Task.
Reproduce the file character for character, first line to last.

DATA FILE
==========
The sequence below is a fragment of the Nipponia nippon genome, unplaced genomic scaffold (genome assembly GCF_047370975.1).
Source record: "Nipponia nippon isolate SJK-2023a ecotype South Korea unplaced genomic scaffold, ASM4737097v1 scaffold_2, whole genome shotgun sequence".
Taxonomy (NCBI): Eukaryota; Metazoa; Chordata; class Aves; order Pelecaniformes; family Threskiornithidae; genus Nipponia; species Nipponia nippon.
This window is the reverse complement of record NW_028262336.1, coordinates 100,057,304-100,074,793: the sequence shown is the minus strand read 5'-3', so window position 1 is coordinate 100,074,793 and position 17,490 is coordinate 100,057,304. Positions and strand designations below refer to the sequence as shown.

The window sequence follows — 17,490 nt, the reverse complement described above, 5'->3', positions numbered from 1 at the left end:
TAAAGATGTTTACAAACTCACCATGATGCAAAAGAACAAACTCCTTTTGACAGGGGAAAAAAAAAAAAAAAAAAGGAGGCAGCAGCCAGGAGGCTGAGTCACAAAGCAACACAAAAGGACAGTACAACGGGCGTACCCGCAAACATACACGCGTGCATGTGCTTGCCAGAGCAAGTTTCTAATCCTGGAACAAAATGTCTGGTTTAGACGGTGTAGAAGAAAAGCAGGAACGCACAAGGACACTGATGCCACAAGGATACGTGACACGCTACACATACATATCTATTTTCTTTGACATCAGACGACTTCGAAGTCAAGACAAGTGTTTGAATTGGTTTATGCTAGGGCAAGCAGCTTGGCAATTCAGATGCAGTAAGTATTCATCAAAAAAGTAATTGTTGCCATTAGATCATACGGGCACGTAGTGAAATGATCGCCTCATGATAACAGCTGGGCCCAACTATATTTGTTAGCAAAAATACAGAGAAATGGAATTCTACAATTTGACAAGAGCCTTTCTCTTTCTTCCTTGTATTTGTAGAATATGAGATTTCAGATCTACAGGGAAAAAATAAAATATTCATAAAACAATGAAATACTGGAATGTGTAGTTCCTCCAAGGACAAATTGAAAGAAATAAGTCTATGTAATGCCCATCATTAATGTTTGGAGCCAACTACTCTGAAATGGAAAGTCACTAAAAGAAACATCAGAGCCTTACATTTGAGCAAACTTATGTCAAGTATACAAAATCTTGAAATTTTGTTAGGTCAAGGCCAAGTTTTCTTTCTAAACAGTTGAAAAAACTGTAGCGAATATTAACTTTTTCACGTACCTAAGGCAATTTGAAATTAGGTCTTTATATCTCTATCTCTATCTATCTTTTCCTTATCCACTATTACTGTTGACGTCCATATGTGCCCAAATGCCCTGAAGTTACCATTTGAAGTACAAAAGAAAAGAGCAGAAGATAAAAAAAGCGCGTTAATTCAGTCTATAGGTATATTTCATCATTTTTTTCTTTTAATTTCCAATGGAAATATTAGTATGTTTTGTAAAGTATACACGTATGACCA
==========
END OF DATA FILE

The sequence below is a fragment of the Nipponia nippon genome, unplaced genomic scaffold (genome assembly GCF_047370975.1).
Source record: "Nipponia nippon isolate SJK-2023a ecotype South Korea unplaced genomic scaffold, ASM4737097v1 scaffold_2, whole genome shotgun sequence".
Taxonomy (NCBI): Eukaryota; Metazoa; Chordata; class Aves; order Pelecaniformes; family Threskiornithidae; genus Nipponia; species Nipponia nippon.
This window is the reverse complement of record NW_028262336.1, coordinates 100,057,304-100,074,793: the sequence shown is the minus strand read 5'-3', so window position 1 is coordinate 100,074,793 and position 17,490 is coordinate 100,057,304. Positions and strand designations below refer to the sequence as shown.

The window sequence follows — 17,490 nt, the reverse complement described above, 5'->3', positions numbered from 1 at the left end:
TAAAGATGTTTACAAACTCACCATGATGCAAAAGAACAAACTCCTTTTGACAGGGGAAAAAAAAAAAAAAAAAAGGAGGCAGCAGCCAGGAGGCTGAGTCACAAAGCAACACAAAAGGACAGTACAACGGGCGTACCCGCAAACATACACGCGTGCATGTGCTTGCCAGAGCAAGTTTCTAATCCTGGAACAAAATGTCTGGTTTAGACGGTGTAGAAGAAAAGCAGGAACGCACAAGGACACTGATGCCACAAGGATACGTGACACGCTACACATACATATCTATTTTCTTTGACATCAGACGACTTCGAAGTCAAGACAAGTGTTTGAATTGGTTTATGCTAGGGCAAGCAGCTTGGCAATTCAGATGCAGTAAGTATTCATCAAAAAAGTAATTGTTGCCATTAGATCATACGGGCACGTAGTGAAATGATCGCCTCATGATAACAGCTGGGCCCAACTATATTTGTTAGCAAAAATACAGAGAAATGGAATTCTACAATTTGACAAGAGCCTTTCTCTTTCTTCCTTGTATTTGTAGAATATGAGATTTCAGATCTACAGGGAAAAAATAAAATATTCATAAAACAATGAAATACTGGAATGTGTAGTTCCTCCAAGGACAAATTGAAAGAAATAAGTCTATGTAATGCCCATCATTAATGTTTGGAGCCAACTACTCTGAAATGGAAAGTCACTAAAAGAAACATCAGAGCCTTACATTTGAGCAAACTTATGTCAAGTATACAAAATCTTGAAATTTTGTTAGGTCAAGGCCAAGTTTTCTTTCTAAACAGTTGAAAAAACTGTAGCGAATATTAACTTTTTCACGTACCTAAGGCAATTTGAAATTAGGTCTTTATATCTCTATCTCTATCTATCTTTTCCTTATCCACTATTACTGTTGACGTCCATATGTGCCCAAATGCCCTGAAGTTACCATTTGAAGTACAAAAGAAAAGAGCAGAAGATAAAAAAAGCGCGTTAATTCAGTCTATAGGTATATTTCATCATTTTTTTCTTTTAATTTCCAATGGAAATATTAGTATGTTTTGTAAAGTATACACGTATGACCA